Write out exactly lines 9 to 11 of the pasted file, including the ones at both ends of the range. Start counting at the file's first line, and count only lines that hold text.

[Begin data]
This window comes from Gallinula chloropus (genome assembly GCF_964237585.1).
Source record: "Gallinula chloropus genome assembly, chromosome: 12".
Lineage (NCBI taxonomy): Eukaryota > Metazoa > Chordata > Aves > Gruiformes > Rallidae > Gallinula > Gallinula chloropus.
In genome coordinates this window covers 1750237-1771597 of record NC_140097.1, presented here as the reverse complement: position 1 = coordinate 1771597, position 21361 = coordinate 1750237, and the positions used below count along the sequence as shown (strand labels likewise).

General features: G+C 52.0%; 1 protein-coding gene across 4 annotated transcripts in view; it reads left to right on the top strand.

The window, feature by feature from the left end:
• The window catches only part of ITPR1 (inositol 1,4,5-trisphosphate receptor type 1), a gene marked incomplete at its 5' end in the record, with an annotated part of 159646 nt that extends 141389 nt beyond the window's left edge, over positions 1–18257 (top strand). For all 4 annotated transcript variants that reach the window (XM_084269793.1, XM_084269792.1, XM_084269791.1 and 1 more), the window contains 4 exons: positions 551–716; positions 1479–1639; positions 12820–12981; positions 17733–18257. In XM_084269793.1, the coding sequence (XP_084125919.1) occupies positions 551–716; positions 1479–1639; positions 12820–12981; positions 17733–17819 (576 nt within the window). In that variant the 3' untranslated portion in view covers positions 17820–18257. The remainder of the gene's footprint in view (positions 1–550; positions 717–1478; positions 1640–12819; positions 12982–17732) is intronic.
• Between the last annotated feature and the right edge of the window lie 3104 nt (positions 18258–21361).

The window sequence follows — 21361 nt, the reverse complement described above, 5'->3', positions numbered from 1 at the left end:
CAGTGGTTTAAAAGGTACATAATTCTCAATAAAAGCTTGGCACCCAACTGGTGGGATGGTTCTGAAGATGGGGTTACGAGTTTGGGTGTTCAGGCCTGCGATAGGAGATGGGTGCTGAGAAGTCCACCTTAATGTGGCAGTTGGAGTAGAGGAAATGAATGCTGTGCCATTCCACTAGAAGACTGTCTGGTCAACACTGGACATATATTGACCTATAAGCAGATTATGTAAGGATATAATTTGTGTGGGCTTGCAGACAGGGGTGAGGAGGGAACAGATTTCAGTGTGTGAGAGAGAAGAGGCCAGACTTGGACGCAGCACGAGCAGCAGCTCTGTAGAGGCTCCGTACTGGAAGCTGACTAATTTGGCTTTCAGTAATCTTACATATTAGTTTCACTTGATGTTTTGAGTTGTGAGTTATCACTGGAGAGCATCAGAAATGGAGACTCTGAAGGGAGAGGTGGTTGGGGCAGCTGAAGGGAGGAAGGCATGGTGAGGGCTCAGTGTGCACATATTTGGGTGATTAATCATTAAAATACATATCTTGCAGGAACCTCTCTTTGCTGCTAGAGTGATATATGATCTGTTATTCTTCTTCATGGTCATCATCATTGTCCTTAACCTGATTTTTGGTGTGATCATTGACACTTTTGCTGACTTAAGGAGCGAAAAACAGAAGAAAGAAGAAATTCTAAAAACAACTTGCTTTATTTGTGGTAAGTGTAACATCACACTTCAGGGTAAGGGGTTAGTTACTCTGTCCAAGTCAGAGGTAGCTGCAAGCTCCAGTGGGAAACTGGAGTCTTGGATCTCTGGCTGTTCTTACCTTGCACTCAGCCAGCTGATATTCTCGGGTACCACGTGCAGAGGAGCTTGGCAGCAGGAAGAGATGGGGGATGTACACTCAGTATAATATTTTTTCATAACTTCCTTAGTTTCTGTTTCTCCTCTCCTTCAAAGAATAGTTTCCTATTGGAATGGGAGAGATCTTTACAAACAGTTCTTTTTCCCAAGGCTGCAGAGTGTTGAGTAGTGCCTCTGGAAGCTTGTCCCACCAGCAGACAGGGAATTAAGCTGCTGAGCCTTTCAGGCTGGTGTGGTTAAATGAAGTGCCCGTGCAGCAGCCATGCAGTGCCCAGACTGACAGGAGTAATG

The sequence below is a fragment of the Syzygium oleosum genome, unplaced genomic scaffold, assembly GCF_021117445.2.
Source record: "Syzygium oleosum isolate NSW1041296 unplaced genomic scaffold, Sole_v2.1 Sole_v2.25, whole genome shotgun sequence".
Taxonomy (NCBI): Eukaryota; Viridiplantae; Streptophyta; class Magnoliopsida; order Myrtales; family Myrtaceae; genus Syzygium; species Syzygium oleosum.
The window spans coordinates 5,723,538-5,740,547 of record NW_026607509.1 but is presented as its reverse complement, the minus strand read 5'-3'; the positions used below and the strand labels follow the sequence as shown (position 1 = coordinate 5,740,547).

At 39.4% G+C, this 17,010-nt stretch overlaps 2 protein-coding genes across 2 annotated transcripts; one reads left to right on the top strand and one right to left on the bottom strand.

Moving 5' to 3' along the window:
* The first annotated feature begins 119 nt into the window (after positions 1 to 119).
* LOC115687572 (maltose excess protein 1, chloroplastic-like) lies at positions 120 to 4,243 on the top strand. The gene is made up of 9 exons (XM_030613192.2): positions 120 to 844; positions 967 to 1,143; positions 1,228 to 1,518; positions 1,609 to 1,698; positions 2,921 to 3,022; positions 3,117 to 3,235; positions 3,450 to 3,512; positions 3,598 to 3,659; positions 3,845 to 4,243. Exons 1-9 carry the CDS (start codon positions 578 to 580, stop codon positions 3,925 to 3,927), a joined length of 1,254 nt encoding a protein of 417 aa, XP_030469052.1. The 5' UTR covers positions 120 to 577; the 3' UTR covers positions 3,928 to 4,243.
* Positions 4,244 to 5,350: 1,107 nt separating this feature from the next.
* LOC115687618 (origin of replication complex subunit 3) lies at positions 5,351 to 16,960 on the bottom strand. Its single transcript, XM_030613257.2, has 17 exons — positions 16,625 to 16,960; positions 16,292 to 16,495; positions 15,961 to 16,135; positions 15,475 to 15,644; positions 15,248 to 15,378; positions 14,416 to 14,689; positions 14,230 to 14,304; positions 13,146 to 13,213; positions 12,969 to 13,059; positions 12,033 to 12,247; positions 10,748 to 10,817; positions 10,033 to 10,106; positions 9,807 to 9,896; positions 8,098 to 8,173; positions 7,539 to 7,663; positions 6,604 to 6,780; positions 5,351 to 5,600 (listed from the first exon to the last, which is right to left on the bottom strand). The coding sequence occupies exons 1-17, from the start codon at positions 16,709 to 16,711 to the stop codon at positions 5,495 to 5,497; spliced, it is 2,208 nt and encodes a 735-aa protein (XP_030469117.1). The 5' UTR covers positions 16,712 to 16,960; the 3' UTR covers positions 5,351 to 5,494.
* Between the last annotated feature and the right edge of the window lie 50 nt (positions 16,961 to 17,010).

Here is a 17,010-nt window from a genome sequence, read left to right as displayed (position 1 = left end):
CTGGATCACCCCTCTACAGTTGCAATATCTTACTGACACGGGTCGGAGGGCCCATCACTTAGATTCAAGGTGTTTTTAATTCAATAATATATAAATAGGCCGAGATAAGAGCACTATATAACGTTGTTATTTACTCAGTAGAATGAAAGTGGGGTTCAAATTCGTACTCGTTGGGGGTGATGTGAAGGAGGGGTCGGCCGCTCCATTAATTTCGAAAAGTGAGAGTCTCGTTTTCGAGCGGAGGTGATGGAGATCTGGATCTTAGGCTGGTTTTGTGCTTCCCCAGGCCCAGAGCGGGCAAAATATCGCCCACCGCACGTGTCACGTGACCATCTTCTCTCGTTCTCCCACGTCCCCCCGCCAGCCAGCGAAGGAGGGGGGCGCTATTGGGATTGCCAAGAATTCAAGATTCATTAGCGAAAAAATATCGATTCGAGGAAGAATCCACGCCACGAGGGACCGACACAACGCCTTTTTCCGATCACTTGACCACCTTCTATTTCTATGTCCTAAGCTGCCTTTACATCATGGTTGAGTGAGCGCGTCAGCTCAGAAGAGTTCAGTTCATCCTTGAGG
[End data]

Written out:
The window sequence follows — 21361 nt, the reverse complement described above, 5'->3', positions numbered from 1 at the left end:
CAGTGGTTTAAAAGGTACATAATTCTCAATAAAAGCTTGGCACCCAACTGGTGGGATGGTTCTGAAGATGGGGTTACGAGTTTGGGTGTTCAGGCCTGCGATAGGAGATGGGTGCTGAGAAGTCCACCTTAATGTGGCAGTTGGAGTAGAGGAAATGAATGCTGTGCCATTCCACTAGAAGACTGTCTGGTCAACACTGGACATATATTGACCTATAAGCAGATTATGTAAGGATATAATTTGTGTGGGCTTGCAGACAGGGGTGAGGAGGGAACAGATTTCAGTGTGTGAGAGAGAAGAGGCCAGACTTGGACGCAGCACGAGCAGCAGCTCTGTAGAGGCTCCGTACTGGAAGCTGACTAATTTGGCTTTCAGTAATCTTACATATTAGTTTCACTTGATGTTTTGAGTTGTGAGTTATCACTGGAGAGCATCAGAAATGGAGACTCTGAAGGGAGAGGTGGTTGGGGCAGCTGAAGGGAGGAAGGCATGGTGAGGGCTCAGTGTGCACATATTTGGGTGATTAATCATTAAAATACATATCTTGCAGGAACCTCTCTTTGCTGCTAGAGTGATATATGATCTGTTATTCTTCTTCATGGTCATCATCATTGTCCTTAACCTGATTTTTGGTGTGATCATTGACACTTTTGCTGACTTAAGGAGCGAAAAACAGAAGAAAGAAGAAATTCTAAAAACAACTTGCTTTATTTGTGGTAAGTGTAACATCACACTTCAGGGTAAGGGGTTAGTTACTCTGTCCAAGTCAGAGGTAGCTGCAAGCTCCAGTGGGAAACTGGAGTCTTGGATCTCTGGCTGTTCTTACCTTGCACTCAGCCAGCTGATATTCTCGGGTACCACGTGCAGAGGAGCTTGGCAGCAGGAAGAGATGGGGGATGTACACTCAGTATAATATTTTTTCATAACTTCCTTAGTTTCTGTTTCTCCTCTCCTTCAAAGAATAGTTTCCTATTGGAATGGGAGAGATCTTTACAAACAGTTCTTTTTCCCAAGGCTGCAGAGTGTTGAGTAGTGCCTCTGGAAGCTTGTCCCACCAGCAGACAGGGAATTAAGCTGCTGAGCCTTTCAGGCTGGTGTGGTTAAATGAAGTGCCCGTGCAGCAGCCATGCAGTGCCCAGACTGACAGGAGTAATG

The sequence below is a fragment of the Syzygium oleosum genome, unplaced genomic scaffold, assembly GCF_021117445.2.